But using the soccer diplomacy that was first launched through the television series “Welcome to Wrexham.” And then the national team qualified, and everything has come into play. Two very different examples of what participation at the World Cup stage can do for teams and the symbolism, communication, representation, and negotiation that can be involved on and off the pitch.

Dr. McFarland:

Yeah, it’s going to be interesting to see how these things play out, and especially the U.S.-Iran game, and the whole British system and Wales, just things like that. And they really are punching above their weight in a number of different ways.

To get you out of here, I have one last question. I think you would make the argument that the U.S. government and other government entities have gotten better at using sports diplomacy over the decades. Still, a long way to go, probably in your estimation. But what are some ways that you think they could do a better job of doing sports diplomacy, bringing it into line with other diplomatic initiatives? Should there be more government activity, or is it more on the organizations themselves, like the NBA or the MLB, or NFL? And we’re recording this just a few days after there was a huge welcome of the NFL teams to Germany over the weekend, which, from all reports, sounded like a huge success. So, where do you think forward momentum comes from on this? Should it be governments? Should it be the organizations themselves? Should it be a mixture of the two?

Dr. Krasnoff:

Thank you for giving me a soapbox. I’ve long argued that sports diplomacy can be such a powerful, impactful tool in the diplomatic toolbox for anyone when done with intention — the intentionality factor — and when done with authenticity. I think that’s one of the really potent aspects of sports diplomacy. And I think the first thing that U.S. policymakers need to realize is that sports diplomacy is far more than just programmatic people-to-people exchanges where you send your athletes overseas or you bring people to the United States.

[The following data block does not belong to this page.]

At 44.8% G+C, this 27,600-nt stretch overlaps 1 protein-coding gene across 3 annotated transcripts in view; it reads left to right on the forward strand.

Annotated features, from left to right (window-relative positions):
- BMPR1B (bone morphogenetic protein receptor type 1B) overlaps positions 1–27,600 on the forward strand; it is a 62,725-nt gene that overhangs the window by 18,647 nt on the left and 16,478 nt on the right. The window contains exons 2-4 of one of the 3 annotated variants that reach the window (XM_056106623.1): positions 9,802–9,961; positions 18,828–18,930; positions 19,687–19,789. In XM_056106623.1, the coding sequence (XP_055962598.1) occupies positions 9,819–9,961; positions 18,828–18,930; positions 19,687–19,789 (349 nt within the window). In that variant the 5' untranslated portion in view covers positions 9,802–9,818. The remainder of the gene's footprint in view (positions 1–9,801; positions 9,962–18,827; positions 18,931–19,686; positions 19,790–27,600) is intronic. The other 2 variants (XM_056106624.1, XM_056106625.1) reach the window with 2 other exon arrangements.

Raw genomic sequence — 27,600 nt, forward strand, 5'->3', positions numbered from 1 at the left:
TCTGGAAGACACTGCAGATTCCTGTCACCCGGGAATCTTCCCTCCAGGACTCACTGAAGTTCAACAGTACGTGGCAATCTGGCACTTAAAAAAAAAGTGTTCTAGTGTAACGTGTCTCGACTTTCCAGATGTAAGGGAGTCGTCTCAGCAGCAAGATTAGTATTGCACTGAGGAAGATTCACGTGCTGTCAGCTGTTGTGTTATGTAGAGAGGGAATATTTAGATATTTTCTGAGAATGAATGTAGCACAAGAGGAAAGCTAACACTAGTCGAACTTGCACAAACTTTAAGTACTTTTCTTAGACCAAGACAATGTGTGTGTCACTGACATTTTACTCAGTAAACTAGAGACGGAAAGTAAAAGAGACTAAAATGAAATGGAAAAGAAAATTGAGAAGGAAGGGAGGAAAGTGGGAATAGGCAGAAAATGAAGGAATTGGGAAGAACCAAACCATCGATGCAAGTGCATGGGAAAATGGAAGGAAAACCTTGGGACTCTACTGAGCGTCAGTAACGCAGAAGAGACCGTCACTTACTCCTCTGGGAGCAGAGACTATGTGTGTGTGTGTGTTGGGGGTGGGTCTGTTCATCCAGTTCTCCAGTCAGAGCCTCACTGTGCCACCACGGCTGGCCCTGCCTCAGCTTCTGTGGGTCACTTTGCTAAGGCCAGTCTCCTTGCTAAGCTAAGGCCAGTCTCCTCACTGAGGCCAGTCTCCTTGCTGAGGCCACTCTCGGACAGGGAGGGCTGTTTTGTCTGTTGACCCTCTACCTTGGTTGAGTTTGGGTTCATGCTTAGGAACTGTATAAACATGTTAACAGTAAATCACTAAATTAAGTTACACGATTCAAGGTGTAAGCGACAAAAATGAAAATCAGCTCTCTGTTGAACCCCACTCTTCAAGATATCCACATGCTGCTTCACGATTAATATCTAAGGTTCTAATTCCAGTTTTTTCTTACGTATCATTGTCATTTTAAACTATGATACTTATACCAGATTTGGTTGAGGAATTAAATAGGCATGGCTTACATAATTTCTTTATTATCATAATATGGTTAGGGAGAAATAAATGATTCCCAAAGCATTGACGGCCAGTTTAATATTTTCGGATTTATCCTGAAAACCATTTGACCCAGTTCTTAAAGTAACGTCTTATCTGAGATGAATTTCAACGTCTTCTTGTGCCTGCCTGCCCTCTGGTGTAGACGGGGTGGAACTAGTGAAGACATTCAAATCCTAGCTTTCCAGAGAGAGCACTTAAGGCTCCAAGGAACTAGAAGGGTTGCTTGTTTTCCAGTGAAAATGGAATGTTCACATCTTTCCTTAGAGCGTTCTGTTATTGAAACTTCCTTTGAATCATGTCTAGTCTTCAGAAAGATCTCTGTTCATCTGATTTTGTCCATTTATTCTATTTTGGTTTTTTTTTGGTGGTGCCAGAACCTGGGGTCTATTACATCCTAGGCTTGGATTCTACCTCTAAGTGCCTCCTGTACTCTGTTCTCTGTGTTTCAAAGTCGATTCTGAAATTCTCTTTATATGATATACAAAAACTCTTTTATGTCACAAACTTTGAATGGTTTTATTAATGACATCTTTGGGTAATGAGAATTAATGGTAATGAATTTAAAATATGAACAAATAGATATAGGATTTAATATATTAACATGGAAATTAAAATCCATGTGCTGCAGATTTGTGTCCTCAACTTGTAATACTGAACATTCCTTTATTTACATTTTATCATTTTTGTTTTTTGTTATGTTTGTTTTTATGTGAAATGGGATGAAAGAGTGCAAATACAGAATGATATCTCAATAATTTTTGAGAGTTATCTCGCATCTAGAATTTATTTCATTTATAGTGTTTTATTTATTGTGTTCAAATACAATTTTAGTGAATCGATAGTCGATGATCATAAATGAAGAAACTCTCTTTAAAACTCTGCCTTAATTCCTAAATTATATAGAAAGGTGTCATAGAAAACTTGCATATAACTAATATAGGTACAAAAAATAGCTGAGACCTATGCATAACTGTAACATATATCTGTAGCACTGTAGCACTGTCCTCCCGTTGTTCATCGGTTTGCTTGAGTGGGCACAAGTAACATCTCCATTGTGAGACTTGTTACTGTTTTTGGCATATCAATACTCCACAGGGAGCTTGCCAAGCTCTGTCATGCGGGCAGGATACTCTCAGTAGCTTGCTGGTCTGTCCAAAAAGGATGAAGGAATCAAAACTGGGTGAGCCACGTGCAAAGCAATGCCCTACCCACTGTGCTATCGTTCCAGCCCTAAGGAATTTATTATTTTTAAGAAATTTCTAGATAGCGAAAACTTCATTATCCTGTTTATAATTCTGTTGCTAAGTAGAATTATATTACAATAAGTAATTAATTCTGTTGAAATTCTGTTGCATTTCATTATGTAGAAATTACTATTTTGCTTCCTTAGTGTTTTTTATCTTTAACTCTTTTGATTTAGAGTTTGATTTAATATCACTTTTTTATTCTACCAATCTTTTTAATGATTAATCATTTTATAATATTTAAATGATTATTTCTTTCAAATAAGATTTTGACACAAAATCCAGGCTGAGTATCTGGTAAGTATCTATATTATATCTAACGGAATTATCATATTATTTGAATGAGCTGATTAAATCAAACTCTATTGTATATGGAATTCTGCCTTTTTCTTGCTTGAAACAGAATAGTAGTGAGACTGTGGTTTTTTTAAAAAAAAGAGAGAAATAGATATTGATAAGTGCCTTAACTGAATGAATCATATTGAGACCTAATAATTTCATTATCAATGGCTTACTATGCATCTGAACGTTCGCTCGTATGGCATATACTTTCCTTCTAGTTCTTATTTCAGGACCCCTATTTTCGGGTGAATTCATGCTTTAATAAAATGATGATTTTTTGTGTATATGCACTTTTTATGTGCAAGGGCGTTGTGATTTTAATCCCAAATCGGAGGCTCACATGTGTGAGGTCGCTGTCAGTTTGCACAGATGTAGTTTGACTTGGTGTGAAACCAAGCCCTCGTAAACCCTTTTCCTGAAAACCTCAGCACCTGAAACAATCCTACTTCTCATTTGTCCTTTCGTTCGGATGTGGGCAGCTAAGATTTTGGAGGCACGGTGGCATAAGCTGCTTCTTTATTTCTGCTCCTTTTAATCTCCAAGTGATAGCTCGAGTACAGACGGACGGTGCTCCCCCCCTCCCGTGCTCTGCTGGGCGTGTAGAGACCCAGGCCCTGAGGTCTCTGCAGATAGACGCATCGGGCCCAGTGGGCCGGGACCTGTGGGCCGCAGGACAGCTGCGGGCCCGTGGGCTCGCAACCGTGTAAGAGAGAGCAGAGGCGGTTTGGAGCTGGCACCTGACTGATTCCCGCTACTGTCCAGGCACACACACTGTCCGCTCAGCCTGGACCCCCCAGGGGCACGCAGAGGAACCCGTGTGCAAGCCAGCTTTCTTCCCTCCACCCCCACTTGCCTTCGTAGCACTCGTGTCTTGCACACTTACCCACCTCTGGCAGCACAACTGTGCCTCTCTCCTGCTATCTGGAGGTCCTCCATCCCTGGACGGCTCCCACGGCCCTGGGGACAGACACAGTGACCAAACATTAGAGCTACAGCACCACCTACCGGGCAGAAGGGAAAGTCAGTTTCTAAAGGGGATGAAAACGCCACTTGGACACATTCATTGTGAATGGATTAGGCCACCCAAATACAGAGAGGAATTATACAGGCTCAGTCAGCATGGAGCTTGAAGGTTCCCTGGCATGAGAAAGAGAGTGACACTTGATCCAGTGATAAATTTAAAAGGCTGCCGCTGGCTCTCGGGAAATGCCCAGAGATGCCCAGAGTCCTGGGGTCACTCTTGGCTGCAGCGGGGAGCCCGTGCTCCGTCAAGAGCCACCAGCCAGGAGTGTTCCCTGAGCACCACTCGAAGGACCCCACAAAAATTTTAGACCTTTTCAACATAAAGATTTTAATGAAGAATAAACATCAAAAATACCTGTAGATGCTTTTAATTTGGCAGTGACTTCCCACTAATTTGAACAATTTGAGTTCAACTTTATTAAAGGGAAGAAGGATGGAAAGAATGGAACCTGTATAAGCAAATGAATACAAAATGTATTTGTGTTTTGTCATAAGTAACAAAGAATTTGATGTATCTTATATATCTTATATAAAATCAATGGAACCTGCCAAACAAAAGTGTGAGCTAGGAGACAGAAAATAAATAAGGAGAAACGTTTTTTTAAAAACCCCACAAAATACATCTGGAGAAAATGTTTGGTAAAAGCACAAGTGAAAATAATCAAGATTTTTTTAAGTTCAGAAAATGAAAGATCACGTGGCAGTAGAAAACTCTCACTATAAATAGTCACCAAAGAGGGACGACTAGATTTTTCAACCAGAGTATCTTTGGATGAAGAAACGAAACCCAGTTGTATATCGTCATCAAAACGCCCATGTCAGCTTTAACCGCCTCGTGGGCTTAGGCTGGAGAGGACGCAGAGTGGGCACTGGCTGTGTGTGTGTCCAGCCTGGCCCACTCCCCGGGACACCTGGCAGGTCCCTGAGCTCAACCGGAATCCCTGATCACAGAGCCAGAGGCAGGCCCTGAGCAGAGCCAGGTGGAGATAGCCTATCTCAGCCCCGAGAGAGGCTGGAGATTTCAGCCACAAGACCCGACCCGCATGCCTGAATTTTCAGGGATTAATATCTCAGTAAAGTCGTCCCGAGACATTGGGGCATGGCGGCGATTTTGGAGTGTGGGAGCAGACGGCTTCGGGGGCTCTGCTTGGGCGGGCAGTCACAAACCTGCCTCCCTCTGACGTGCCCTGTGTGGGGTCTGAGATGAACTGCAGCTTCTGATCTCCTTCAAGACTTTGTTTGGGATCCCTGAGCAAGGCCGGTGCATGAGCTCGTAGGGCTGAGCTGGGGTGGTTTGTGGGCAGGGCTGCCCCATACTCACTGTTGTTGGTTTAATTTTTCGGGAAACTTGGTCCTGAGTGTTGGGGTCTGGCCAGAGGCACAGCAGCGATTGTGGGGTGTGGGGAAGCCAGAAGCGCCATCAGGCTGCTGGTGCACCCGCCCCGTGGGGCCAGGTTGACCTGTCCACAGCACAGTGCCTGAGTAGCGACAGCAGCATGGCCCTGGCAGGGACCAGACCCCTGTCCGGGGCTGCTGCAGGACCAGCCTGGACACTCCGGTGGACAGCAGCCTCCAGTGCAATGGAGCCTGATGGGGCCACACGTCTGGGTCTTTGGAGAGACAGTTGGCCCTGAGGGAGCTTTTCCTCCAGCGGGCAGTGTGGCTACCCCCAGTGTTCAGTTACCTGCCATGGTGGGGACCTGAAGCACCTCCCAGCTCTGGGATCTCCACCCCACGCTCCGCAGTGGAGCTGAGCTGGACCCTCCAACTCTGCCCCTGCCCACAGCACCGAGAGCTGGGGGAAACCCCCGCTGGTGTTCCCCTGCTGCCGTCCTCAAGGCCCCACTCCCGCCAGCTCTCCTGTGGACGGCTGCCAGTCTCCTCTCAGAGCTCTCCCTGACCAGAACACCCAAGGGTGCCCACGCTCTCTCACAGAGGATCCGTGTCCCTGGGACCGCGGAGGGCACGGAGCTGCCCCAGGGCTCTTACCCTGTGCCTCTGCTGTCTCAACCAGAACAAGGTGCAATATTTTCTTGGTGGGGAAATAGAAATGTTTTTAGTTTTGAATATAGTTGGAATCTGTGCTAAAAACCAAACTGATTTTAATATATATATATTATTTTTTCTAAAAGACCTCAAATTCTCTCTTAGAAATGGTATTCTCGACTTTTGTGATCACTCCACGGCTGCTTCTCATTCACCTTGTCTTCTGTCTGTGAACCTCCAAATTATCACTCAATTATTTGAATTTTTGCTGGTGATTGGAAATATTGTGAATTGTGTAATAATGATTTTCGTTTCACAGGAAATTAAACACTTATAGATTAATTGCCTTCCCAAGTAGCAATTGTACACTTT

That has been the blueprint of U.S. sports diplomacy for the past 20 years. And that is great. It’s wonderful, it is impactful, and it has its place. But as the sports diplomacy field has evolved in the twenty-first century, sports diplomacy is much more than just programs moving people from point A to point B. It has been harnessed and integrated up and down the policy ladder by many other governments.

I would suggest for U.S. policymakers to stop thinking of sports diplomacy as purely programmatic and to start to think of it also as a tool that should be part of your integral policymaking apparatus.

I think that’s the first thing. Whether it involves education in terms of understanding how sports diplomacy has evolved since the year 2000 and who is doing what, there are lots of ways to speak to the government side of sports diplomacy.

There are lots of really cool, cutting-edge sports diplomacy initiatives being taken by other governments around the world. Rwanda, regardless of what you might think of the Rwandan government’s policies, its sports diplomacy initiatives are new and innovative. Forging sponsorship partnerships with some of the world’s top global soccer teams, hosting and becoming a beacon of sports diplomacy efforts in Africa, which have gotten many of its fellow African countries starting to formulate their own sports diplomacy policies. It’s not Rwanda gaining all the thunder. Wales, Australia, and France, to name just a few. There are many others in the works that are using sports diplomacy as an integral part of their policymaking process.

If you go to the government of France, their Ministry of Foreign Affairs website, they spell out their entire sports diplomacy policy in French and in English, making it accessible and explaining how since 2013, it has become integrated throughout their foreign policy and representation worldwide.

There’s also cutting-edge stuff being done on the digital sports diplomacy front as well. So there are lots of opportunities. But the first thing is that U.S. policymakers need to realize that it’s not just programmatic, that it is policy and much more multifaceted than many people think.

In terms of the last point, should it be a government-led initiative or driven by the private sector? I think it should be both because the private sector — unless it’s the basketball sector and the NBA, which have been taking their own initiatives and working with different governments, whether the U.S. government or the Rwandan or Senegalese governments — I think a lot of the private sector or the sports sector still thinks that sports diplomacy is only the practice of the government, when that is no longer the case. I think, for the United States, it needs to be a dual-pronged initiative.

Dr. McFarland:

All right, well, I appreciate your taking the time to chat with us today about sports diplomacy and the World Cup. And, go Team USA.

We’ll see if we can make it to the round of 16 this time. Who knows? Doubtful, but we’ll see. Anyways. Thanks, Lindsay. Great.

Dr. Krasnoff:

Thanks so much for having me.